Making the move away from Cleveland brought me face to face with a decision I had
been postponing for some years: the choice between singing and dancing. Having trained to the level of “young professional” in both performance arts, I had come to the point where one of them had to predominate. Louis was furious with me. “But you are a born dancer,” he cried. Although I understood his sentiment, I was being forced to choose. For two decades I had been happy performing both art forms. At first, when my singing teachers pointed out to me that I’d have to abandon dance if I were going to study singing seriously, I resisted their advice. Wasn’t there a way to do both? Surely there was. But no one—neither my dance teachers, nor my singing teachers—agreed with my youthful opinion.
To smooth things over with Louis, I invited him to come to church on my final Sunday.
I would be singing a solo and thought perhaps his hearing me sing might help convince him. I was delighted when he agreed. “I think you’ll like Mt. Zion,” I said.
Sunday morning, Louis showed up on time at my house and we walked together to Mt.
Zion under a beautiful August sky, talking all the way there. As we came upon the church I could see George, Carol, Millicent, and other members of the Chancel Choir. Other Mt. Zion members were parking, shaking hands, accepting and giving hugs and kisses on the cheeks, and of course, making a beeline for the door. Getting a good seat is a must in the black church. You have to feel the preacher and for that you need to be as close as possible. After getting Louis settled, I asked him to save me a seat. “I’ll join you after the Anthem,” I said. I then sped off to the basement for morning choir rehearsal.
It was the six-month anniversary of the installation of Mt. Zion’s fabulous pipe organ,
completed the previous winter. Dr. F. Allison Phillips, Mt. Zion’s pastor, spearheaded the
success of its installation, when others before him had let the ball drop. He had done a
tremendous job as pastor of Mt. Zion and I was proud to be a parishioner there. I felt that Dr. Phillips represented the kind of man I thought men should be. He treated women well, empowering them as fully vested members of society, not to mention the church community. He was all inclusive and honorable to his own wife. “God loves everyone,” he used to say. Because he was so politically active, Mt. Zion was taken seriously in the city.
At the end of choir rehearsal, and just before Alfred headed upstairs to play the organ
prelude, Dr. Phillips approached us to pray. Coming directly to me, he took my hand, placing his other on my forehead. The choir surrounded me and I began to tear up. I would truly miss them all. They and Mt. Zion had become my family and were such a blessing on my life. After the prayer, Dr. Phillips told me to listen intensely today. He had been given a word for me, he said. I could hear Alfred playing Pachelbel’s Prelude in D-Minor as I turned toward the stairs. It was grand. After getting into place in the vestibule of the church and at the prelude’s closing, Dr. Phillips said “Please stand for the processional and our wonderful choir.”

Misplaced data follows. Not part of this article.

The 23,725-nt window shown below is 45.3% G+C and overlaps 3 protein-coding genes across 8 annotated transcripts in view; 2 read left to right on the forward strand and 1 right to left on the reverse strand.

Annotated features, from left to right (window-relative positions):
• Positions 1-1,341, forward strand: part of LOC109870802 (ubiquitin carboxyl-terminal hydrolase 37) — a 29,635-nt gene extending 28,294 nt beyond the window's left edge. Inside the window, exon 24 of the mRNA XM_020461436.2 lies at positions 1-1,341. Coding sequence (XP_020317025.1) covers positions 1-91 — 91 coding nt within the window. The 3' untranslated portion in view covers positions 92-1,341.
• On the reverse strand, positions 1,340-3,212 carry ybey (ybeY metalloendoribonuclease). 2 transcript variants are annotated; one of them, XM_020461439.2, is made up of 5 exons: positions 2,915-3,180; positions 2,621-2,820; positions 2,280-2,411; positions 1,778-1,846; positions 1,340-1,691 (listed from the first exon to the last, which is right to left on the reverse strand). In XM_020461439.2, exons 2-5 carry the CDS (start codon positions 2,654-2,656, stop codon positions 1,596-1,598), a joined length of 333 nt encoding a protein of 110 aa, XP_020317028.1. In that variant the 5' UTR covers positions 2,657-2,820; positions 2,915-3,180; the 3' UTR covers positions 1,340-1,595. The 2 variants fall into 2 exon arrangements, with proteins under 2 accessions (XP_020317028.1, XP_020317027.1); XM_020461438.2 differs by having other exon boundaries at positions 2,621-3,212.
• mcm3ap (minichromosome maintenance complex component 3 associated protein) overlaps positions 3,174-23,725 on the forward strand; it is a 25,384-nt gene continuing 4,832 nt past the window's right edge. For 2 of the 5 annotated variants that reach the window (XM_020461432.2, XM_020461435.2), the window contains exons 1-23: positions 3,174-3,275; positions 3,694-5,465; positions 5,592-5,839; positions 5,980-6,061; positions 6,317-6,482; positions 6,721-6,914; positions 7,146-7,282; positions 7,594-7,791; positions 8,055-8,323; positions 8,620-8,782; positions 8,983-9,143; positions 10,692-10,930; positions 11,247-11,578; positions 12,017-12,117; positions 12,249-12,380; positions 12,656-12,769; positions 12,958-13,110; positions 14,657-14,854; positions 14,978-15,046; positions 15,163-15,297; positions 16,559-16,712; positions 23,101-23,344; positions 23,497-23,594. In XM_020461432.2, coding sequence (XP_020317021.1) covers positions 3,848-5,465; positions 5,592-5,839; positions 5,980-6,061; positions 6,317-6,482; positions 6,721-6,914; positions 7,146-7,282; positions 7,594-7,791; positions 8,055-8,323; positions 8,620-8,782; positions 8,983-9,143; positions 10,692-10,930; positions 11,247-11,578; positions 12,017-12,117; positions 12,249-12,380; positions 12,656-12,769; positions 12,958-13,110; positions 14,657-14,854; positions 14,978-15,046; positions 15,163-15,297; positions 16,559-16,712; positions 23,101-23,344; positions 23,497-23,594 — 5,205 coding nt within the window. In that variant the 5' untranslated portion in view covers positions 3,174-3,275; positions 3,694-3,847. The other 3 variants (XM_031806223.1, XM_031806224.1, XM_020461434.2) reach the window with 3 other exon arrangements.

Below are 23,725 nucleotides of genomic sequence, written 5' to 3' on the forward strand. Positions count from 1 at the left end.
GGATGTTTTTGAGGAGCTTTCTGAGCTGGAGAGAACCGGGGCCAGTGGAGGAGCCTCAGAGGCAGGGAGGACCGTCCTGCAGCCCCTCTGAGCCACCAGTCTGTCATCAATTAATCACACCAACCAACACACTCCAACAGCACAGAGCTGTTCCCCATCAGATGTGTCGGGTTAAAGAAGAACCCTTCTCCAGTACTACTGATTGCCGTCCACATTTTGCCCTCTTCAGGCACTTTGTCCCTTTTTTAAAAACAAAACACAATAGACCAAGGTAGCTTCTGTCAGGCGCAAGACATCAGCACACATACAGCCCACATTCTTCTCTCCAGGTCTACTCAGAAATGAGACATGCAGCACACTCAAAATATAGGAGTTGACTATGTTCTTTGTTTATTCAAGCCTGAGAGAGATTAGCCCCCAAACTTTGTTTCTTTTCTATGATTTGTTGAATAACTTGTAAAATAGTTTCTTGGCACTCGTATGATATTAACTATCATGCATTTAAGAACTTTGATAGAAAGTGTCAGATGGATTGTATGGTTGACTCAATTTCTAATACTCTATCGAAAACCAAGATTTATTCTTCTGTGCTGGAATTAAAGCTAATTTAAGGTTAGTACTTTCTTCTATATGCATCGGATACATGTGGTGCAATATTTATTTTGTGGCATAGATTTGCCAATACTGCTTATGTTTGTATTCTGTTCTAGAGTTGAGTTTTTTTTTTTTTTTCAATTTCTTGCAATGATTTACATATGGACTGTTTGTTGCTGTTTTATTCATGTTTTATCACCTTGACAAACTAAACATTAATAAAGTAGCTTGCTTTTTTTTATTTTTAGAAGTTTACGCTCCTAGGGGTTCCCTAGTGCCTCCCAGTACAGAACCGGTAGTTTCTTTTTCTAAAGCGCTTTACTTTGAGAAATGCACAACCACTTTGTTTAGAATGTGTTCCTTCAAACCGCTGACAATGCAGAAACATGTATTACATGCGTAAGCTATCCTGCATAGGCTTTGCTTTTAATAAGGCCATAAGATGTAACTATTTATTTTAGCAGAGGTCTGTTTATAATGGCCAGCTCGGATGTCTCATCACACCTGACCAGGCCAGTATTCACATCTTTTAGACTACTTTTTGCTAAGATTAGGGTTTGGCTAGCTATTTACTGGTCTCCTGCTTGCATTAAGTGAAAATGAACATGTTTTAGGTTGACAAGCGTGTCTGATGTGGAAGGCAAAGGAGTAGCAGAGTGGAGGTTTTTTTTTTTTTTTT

After beginning the service with his traditional Amen, Dr. Phillips complimented the
choir. “We have the best choir in Cleveland… Amen,” he said. The people clapped on cue. We all smiled, knowing full well that we weren’t the best, but it surely felt good to be appreciated for our dedicated service through music.
I got a chill, and the congregation took their seats. As Dr. Phillips had instructed, I
prepared myself to listen intensely to every word. The sermon was taken from I Kings in the Old Testament. Dr. Phillips asked that we bow our heads, and continued. “And God said—ask what I shall give thee. And Solomon said unto God, I am but a little child. I know not how to go out or come in. Give therefore to me, thy servant, an understanding heart to judge thy people, that I may discern between Good and Bad” (I Kings Chapter 3:9). He continued, “On a hillside outside of Jerusalem, which Hebrew religion calls Gibeon, young King Solomon dutifully offered his sacrifice to God, never thinking that it would be the most defining moment of his life.”
I got another chill. Like Solomon on that hillside in Gibeon, I was about to serve God
in a major way. As yet I had no idea how, but it was his word that was uprooting me. I would really need to remember Dr. Phillips’s poignant words on that Sunday in August, he’d reminded. Was it possible that he’d seen my future? At any rate, I had learned such great lessons about faith, hope, and love, and I had Grandmother, Mama, and the church to thank for that. I was in for the ride of my life.
For more information contact Tony Coles at email@example.com
Book out January 4, 2018